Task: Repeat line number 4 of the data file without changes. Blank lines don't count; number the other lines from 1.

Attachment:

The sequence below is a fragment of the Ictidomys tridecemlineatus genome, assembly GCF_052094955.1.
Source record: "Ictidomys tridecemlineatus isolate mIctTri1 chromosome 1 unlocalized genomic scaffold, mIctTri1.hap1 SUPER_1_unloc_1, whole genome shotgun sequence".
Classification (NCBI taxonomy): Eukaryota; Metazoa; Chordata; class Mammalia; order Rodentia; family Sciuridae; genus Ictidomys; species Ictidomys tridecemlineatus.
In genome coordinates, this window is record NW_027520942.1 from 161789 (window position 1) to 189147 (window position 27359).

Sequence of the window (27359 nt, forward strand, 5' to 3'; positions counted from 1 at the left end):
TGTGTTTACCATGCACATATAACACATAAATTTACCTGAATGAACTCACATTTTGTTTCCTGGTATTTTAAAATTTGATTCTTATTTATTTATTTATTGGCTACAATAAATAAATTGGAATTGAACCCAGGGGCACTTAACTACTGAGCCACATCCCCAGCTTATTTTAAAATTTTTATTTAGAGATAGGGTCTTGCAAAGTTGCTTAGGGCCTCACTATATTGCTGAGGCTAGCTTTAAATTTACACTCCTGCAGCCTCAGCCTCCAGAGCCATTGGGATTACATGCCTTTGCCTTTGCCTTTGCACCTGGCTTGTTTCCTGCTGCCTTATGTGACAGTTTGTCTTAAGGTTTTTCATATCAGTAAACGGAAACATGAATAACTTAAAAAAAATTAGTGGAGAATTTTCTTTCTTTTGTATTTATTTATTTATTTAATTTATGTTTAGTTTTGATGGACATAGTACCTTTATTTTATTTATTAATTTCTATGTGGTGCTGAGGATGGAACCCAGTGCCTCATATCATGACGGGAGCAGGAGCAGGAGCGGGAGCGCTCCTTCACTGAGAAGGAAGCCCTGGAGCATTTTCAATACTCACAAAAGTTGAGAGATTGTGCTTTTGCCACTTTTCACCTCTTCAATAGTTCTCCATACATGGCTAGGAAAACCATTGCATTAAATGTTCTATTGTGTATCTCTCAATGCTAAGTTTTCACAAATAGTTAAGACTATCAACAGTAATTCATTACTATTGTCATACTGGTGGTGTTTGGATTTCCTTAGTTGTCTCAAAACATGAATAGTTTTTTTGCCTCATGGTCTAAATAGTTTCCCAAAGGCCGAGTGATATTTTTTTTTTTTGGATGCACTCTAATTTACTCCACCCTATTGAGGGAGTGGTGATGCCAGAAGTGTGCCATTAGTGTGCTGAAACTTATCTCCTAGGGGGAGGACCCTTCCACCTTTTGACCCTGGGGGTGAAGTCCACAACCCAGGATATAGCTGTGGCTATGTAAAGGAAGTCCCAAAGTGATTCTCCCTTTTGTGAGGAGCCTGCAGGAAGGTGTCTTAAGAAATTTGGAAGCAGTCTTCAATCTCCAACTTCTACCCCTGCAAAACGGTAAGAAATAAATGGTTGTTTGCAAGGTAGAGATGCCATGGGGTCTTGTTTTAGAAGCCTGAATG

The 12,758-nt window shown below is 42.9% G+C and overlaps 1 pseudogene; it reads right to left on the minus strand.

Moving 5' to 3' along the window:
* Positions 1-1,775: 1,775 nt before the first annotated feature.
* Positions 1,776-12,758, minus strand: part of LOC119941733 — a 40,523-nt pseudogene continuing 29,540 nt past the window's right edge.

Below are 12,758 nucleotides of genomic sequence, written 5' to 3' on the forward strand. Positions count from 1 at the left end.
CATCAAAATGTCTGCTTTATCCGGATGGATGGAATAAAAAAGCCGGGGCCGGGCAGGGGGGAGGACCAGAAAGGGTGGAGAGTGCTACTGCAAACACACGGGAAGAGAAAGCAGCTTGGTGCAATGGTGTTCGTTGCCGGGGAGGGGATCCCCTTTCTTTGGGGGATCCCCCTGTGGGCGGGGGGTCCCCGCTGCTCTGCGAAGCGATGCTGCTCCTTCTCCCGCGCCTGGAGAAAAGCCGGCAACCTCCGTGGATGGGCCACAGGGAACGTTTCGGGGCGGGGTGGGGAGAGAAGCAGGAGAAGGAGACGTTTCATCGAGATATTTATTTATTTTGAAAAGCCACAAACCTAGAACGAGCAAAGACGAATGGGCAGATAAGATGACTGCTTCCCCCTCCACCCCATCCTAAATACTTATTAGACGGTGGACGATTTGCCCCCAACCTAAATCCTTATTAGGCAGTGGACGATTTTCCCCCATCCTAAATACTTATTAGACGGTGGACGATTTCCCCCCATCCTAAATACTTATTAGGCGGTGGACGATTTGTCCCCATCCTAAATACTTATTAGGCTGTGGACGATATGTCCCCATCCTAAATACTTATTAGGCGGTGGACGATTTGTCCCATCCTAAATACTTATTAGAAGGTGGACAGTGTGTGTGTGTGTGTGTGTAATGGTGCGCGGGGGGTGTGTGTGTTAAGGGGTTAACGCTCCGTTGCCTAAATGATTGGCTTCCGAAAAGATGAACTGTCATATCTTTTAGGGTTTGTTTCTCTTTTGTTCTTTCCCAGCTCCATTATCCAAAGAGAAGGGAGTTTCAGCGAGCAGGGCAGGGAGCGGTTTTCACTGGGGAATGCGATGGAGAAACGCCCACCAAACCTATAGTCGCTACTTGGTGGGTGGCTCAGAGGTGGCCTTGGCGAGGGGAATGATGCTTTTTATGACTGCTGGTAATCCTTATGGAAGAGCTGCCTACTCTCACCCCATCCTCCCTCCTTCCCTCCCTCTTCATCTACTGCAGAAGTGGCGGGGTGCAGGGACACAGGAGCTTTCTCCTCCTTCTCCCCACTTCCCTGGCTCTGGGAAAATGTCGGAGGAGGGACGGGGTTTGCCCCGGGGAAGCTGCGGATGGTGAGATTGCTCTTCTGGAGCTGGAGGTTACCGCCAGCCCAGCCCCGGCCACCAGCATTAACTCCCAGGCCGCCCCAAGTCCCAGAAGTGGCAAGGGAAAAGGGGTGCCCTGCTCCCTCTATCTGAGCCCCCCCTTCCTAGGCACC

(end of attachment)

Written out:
In genome coordinates, this window is record NW_027520942.1 from 161789 (window position 1) to 189147 (window position 27359).